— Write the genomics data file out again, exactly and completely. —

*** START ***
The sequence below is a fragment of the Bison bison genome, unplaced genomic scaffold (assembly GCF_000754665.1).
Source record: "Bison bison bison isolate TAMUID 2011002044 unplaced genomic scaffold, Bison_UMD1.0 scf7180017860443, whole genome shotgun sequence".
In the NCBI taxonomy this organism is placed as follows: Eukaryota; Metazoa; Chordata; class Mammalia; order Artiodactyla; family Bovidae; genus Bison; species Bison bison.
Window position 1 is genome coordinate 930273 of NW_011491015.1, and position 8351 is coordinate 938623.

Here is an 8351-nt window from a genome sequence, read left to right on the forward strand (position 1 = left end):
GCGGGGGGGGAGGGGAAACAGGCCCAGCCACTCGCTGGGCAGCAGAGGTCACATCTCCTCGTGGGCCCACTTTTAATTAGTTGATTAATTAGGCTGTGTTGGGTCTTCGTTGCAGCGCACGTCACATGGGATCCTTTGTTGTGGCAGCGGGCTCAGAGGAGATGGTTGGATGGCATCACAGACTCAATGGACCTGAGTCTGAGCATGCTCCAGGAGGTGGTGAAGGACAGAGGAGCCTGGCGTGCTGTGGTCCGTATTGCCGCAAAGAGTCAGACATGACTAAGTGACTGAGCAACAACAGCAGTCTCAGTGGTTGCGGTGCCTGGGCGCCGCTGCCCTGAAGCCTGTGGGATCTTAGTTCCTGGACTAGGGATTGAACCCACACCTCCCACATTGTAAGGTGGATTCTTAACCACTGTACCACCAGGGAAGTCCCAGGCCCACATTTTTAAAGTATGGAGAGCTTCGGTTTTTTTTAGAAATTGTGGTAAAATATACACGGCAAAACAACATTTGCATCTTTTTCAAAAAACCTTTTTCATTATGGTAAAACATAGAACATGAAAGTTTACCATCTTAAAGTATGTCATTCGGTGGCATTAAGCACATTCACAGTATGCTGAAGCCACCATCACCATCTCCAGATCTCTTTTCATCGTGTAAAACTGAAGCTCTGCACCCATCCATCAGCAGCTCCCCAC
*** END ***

The sequence below is a fragment of the Bison bison genome, unplaced genomic scaffold (assembly GCF_000754665.1).
Source record: "Bison bison bison isolate TAMUID 2011002044 unplaced genomic scaffold, Bison_UMD1.0 scf7180017860443, whole genome shotgun sequence".
In the NCBI taxonomy this organism is placed as follows: Eukaryota; Metazoa; Chordata; class Mammalia; order Artiodactyla; family Bovidae; genus Bison; species Bison bison.
Window position 1 is genome coordinate 930273 of NW_011491015.1, and position 8351 is coordinate 938623.

Here is an 8351-nt window from a genome sequence, read left to right on the forward strand (position 1 = left end):
GCGGGGGGGGAGGGGAAACAGGCCCAGCCACTCGCTGGGCAGCAGAGGTCACATCTCCTCGTGGGCCCACTTTTAATTAGTTGATTAATTAGGCTGTGTTGGGTCTTCGTTGCAGCGCACGTCACATGGGATCCTTTGTTGTGGCAGCGGGCTCAGAGGAGATGGTTGGATGGCATCACAGACTCAATGGACCTGAGTCTGAGCATGCTCCAGGAGGTGGTGAAGGACAGAGGAGCCTGGCGTGCTGTGGTCCGTATTGCCGCAAAGAGTCAGACATGACTAAGTGACTGAGCAACAACAGCAGTCTCAGTGGTTGCGGTGCCTGGGCGCCGCTGCCCTGAAGCCTGTGGGATCTTAGTTCCTGGACTAGGGATTGAACCCACACCTCCCACATTGTAAGGTGGATTCTTAACCACTGTACCACCAGGGAAGTCCCAGGCCCACATTTTTAAAGTATGGAGAGCTTCGGTTTTTTTTAGAAATTGTGGTAAAATATACACGGCAAAACAACATTTGCATCTTTTTCAAAAAACCTTTTTCATTATGGTAAAACATAGAACATGAAAGTTTACCATCTTAAAGTATGTCATTCGGTGGCATTAAGCACATTCACAGTATGCTGAAGCCACCATCACCATCTCCAGATCTCTTTTCATCGTGTAAAACTGAAGCTCTGCACCCATCCATCAGCAGCTCCCCAC